Research proposals must address an important problem with a balance of rigor and relevance. Proposals are encouraged to draw upon diverse theoretical perspectives and methodologies. Studies may be conceptual, analytical, or empirical; and they may involve combinations of methodological approaches including literature reviews, comparative studies, observational and ethnographic studies, naturalistic, laboratory, or field experiments, and so forth. They should provide insights regarding customers, firms, markets, or contributions of marketing to organizational performance, consumer or societal welfare


The panel of reviewers evaluating submissions includes:

  • John Deighton, Harvard University (Chair)
  • Donna Hoffman, University of California Riverside
  • Jeff Inman, University of Pittsburgh
  • Don Lehmann, Columbia University
  • Russ Winer, New York University

Funding decisions will also be guided by an advisory committee of industry experts.

Submission Guidelines

While there are no formal guidelines for formatting proposals, submissions should include:

  • A one-page summary.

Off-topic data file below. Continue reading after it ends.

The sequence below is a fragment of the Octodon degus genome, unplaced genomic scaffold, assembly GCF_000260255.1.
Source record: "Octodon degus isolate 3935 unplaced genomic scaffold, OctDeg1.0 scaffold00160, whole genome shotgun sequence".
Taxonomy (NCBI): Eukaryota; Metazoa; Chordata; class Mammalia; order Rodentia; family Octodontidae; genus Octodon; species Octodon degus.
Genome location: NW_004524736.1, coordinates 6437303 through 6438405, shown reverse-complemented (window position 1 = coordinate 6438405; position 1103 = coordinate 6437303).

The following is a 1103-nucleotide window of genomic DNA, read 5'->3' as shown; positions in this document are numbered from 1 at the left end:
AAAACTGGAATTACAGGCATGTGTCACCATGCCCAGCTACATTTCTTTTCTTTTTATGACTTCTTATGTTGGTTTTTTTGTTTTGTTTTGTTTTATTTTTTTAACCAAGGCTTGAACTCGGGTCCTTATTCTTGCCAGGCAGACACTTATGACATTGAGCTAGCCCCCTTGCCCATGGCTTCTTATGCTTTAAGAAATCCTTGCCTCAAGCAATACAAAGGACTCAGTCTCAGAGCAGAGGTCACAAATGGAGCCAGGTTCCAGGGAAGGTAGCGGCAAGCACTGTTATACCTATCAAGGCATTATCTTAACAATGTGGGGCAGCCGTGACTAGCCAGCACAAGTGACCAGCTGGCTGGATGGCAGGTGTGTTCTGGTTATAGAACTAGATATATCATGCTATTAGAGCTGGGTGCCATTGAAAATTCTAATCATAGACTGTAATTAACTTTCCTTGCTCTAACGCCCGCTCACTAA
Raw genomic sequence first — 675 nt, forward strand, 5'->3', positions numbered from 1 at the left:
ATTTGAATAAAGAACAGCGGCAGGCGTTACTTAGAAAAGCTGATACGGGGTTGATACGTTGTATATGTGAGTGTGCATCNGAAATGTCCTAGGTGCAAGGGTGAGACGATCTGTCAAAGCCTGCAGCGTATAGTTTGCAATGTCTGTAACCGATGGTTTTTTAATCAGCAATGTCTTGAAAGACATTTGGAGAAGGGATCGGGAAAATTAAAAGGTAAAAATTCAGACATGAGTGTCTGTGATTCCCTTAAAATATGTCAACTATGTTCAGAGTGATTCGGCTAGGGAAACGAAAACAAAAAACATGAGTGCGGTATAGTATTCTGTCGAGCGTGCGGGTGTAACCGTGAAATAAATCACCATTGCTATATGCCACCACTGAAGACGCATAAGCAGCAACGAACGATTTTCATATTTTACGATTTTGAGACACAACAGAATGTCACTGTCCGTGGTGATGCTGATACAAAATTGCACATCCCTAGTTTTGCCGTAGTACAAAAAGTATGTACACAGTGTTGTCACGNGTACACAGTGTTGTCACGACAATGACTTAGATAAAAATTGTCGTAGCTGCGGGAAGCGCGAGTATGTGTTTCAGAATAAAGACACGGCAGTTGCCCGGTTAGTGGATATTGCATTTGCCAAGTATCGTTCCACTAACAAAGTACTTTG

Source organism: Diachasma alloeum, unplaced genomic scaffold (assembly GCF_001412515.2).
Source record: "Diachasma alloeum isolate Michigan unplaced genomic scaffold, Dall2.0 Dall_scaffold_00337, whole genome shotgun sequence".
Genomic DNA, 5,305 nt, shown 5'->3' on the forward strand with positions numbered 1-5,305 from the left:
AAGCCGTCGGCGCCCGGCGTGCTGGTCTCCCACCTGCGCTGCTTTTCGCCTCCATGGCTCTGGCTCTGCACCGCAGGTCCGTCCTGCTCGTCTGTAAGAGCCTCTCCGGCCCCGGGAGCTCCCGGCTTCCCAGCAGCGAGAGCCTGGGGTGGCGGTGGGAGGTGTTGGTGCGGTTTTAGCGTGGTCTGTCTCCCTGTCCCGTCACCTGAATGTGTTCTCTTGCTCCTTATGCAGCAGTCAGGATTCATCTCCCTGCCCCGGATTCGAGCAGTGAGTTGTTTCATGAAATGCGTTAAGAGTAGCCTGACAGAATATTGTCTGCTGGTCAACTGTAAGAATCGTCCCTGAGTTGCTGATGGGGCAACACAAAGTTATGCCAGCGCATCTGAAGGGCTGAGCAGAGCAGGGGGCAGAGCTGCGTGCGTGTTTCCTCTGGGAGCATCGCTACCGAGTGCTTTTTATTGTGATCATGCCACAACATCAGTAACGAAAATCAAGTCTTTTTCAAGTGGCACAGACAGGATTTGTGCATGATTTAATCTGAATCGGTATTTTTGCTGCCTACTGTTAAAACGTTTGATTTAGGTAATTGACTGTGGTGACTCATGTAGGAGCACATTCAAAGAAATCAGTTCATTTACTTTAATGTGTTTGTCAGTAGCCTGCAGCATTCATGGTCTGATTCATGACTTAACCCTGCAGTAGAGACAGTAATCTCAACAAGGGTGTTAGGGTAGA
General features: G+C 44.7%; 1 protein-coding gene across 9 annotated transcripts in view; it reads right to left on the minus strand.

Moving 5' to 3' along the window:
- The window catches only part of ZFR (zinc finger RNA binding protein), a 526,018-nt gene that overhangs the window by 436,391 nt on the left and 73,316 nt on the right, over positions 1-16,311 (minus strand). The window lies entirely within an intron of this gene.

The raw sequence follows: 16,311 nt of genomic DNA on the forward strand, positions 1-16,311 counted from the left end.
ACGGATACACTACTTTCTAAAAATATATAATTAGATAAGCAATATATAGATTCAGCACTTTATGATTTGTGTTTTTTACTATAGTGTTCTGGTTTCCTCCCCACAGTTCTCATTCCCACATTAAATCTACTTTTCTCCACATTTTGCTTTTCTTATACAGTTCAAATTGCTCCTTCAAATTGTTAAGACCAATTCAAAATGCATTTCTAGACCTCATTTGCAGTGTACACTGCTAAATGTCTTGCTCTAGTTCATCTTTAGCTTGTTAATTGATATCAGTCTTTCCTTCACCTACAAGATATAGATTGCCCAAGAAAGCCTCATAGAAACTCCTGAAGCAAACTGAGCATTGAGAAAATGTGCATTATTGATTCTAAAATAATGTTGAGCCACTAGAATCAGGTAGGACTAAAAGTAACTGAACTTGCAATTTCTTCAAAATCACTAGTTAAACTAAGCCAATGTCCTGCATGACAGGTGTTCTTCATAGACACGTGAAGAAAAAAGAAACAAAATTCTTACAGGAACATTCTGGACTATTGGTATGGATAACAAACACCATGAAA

• A clear statement of the expected contribution to marketing theory and/or practice.
  • A brief background section introducing the research problem and, if necessary, a succinct summary of the relevant literature and theory-base for predictions. (Note: An expanded literature review may be included as an appendix.)
  • A list of research questions, models, or hypotheses describing the issues to be studied, the researchers’ initial insights or beliefs, and what should be learned from the study.
  • A detailed description of the proposed research design, methodology, model to be used, if any, analysis plan, etc. Methodological details will play a key role in the evaluation process.
  • Pilot data or preliminary findings.
  • A timetable with dates of key research milestones, deliverables, and expected completion date.
  • Funding or support needs (typically, an itemized budget).
  • Research partners (if any) and their expertise (e.g., partner companies, with letters of support).
  • Vita(e) and full contact information for all of the researchers involved in the work.

Proposals must be no more than 12 double-spaced pages, including tables, figures, exhibits, budget, and timetable, however the summary, references, and vita(e) will not be counted toward the 12-page limit.

Applicants can include an optional appendix with supplemental information that might help reviewers evaluate the proposal. The appendix is intended to accommodate unusual situations that warrant additional information concerning questionnaires or research materials, sampling plan, theoretical work, literature review, statistical analyses, modeling plans, or datasets to be used.

E-mail submissions to – Ross Rizley, Research Director, Marketing Science Institute, 1000 Massachusetts Avenue, Cambridge, MA 02138, USA; Telephone: 617.491.2060. Please indicate that your submission is in response to this Call. MSI also welcomes proposals on other topics. Please refer to for further information.